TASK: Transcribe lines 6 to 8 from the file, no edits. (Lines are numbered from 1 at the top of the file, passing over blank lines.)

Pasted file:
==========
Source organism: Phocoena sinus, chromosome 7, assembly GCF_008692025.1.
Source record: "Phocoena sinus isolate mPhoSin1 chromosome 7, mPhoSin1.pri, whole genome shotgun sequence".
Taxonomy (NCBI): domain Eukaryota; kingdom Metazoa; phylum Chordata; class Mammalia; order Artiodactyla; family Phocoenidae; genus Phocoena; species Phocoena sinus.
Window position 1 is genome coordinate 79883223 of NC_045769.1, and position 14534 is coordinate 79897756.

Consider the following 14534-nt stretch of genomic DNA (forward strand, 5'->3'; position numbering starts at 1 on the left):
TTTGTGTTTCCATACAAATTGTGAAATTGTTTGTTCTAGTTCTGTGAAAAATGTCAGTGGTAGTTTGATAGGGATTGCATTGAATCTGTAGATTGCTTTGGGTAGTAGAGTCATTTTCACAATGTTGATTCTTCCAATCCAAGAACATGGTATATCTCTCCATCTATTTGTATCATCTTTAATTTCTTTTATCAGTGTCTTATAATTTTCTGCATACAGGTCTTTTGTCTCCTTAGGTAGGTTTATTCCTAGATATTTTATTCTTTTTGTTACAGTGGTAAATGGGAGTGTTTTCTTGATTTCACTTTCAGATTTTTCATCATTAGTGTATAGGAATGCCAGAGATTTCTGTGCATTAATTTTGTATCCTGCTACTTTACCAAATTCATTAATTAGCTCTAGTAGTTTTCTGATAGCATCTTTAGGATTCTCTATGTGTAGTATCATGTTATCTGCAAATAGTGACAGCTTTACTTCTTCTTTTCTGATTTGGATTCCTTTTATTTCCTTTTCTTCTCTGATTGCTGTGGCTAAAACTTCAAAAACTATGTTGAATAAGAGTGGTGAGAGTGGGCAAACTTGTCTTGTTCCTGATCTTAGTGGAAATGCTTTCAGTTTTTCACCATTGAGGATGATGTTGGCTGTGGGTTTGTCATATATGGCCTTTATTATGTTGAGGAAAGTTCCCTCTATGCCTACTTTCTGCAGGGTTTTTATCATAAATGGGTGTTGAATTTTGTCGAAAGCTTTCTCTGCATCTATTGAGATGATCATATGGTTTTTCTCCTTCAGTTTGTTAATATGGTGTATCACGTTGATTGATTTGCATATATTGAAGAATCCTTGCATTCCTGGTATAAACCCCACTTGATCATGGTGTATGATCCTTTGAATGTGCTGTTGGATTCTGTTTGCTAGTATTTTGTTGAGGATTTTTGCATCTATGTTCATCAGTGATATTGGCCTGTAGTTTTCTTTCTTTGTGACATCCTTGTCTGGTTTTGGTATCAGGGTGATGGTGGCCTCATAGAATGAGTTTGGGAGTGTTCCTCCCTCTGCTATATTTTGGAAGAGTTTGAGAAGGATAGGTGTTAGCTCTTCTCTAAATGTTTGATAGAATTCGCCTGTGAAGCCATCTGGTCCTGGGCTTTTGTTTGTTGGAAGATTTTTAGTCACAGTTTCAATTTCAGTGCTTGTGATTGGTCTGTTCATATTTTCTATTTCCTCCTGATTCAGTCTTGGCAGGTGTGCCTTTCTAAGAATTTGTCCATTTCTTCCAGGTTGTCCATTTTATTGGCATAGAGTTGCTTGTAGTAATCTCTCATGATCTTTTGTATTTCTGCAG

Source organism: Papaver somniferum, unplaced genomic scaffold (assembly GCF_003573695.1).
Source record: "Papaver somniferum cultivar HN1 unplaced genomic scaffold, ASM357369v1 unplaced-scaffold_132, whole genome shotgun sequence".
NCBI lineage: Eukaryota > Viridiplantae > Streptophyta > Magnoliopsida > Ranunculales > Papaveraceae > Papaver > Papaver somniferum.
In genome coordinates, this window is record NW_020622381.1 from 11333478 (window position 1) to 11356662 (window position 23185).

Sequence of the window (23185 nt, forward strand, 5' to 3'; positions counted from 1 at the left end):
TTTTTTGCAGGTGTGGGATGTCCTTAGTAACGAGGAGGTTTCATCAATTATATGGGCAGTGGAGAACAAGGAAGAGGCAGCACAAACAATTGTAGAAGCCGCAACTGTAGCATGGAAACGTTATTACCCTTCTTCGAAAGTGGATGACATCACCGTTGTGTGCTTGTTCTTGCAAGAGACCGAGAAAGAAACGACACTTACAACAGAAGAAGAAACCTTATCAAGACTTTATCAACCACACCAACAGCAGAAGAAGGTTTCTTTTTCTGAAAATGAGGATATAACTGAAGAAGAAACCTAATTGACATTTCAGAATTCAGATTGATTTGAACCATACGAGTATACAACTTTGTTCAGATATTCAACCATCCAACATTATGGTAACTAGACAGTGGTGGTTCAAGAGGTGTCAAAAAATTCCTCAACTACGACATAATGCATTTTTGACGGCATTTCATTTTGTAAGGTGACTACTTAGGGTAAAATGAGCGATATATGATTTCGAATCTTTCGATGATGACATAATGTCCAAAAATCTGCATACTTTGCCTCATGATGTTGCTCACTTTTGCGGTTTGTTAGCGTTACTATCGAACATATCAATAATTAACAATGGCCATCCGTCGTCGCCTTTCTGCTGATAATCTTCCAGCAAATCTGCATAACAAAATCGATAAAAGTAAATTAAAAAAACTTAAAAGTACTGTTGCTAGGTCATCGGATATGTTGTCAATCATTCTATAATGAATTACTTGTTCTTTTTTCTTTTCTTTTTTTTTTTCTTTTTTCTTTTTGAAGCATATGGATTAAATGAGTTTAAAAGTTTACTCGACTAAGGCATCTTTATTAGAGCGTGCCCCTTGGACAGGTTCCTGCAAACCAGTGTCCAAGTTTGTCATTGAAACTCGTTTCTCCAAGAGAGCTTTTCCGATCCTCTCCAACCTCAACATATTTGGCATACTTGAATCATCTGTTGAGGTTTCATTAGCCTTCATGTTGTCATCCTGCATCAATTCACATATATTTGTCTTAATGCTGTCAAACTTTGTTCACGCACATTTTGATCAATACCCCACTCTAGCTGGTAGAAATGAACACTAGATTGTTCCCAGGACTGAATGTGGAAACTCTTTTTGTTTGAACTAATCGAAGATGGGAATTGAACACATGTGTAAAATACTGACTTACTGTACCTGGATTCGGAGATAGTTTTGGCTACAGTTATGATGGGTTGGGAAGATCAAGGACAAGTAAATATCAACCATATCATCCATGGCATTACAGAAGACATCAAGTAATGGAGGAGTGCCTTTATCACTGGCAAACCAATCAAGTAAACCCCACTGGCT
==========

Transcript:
TTTGTGTTTCCATACAAATTGTGAAATTGTTTGTTCTAGTTCTGTGAAAAATGTCAGTGGTAGTTTGATAGGGATTGCATTGAATCTGTAGATTGCTTTGGGTAGTAGAGTCATTTTCACAATGTTGATTCTTCCAATCCAAGAACATGGTATATCTCTCCATCTATTTGTATCATCTTTAATTTCTTTTATCAGTGTCTTATAATTTTCTGCATACAGGTCTTTTGTCTCCTTAGGTAGGTTTATTCCTAGATATTTTATTCTTTTTGTTACAGTGGTAAATGGGAGTGTTTTCTTGATTTCACTTTCAGATTTTTCATCATTAGTGTATAGGAATGCCAGAGATTTCTGTGCATTAATTTTGTATCCTGCTACTTTACCAAATTCATTAATTAGCTCTAGTAGTTTTCTGATAGCATCTTTAGGATTCTCTATGTGTAGTATCATGTTATCTGCAAATAGTGACAGCTTTACTTCTTCTTTTCTGATTTGGATTCCTTTTATTTCCTTTTCTTCTCTGATTGCTGTGGCTAAAACTTCAAAAACTATGTTGAATAAGAGTGGTGAGAGTGGGCAAACTTGTCTTGTTCCTGATCTTAGTGGAAATGCTTTCAGTTTTTCACCATTGAGGATGATGTTGGCTGTGGGTTTGTCATATATGGCCTTTATTATGTTGAGGAAAGTTCCCTCTATGCCTACTTTCTGCAGGGTTTTTATCATAAATGGGTGTTGAATTTTGTCGAAAGCTTTCTCTGCATCTATTGAGATGATCATATGGTTTTTCTCCTTCAGTTTGTTAATATGGTGTATCACGTTGATTGATTTGCATATATTGAAGAATCCTTGCATTCCTGGTATAAACCCCACTTGATCATGGTGTATGATCCTTTGAATGTGCTGTTGGATTCTGTTTGCTAGTATTTTGTTGAGGATTTTTGCATCTATGTTCATCAGTGATATTGGCCTGTAGTTTTCTTTCTTTGTGACATCCTTGTCTGGTTTTGGTATCAGGGTGATGGTGGCCTCATAGAATGAGTTTGGGAGTGTTCCTCCCTCTGCTATATTTTGGAAGAGTTTGAGAAGGATAGGTGTTAGCTCTTCTCTAAATGTTTGATAGAATTCGCCTGTGAAGCCATCTGGTCCTGGGCTTTTGTTTGTTGGAAGATTTTTAGTCACAGTTTCAATTTCAGTGCTTGTGATTGGTCTGTTCATATTTTCTATTTCCTCCTGATTCAGTCTTGGCAGGTGTGCCTTTCTAAGAATTTGTCCATTTCTTCCAGGTTGTCCATTTTATTGGCATAGAGTTGCTTGTAGTAATCTCTCATGATCTTTTGTATTTCTGCAG

Source organism: Papaver somniferum, unplaced genomic scaffold (assembly GCF_003573695.1).
Source record: "Papaver somniferum cultivar HN1 unplaced genomic scaffold, ASM357369v1 unplaced-scaffold_132, whole genome shotgun sequence".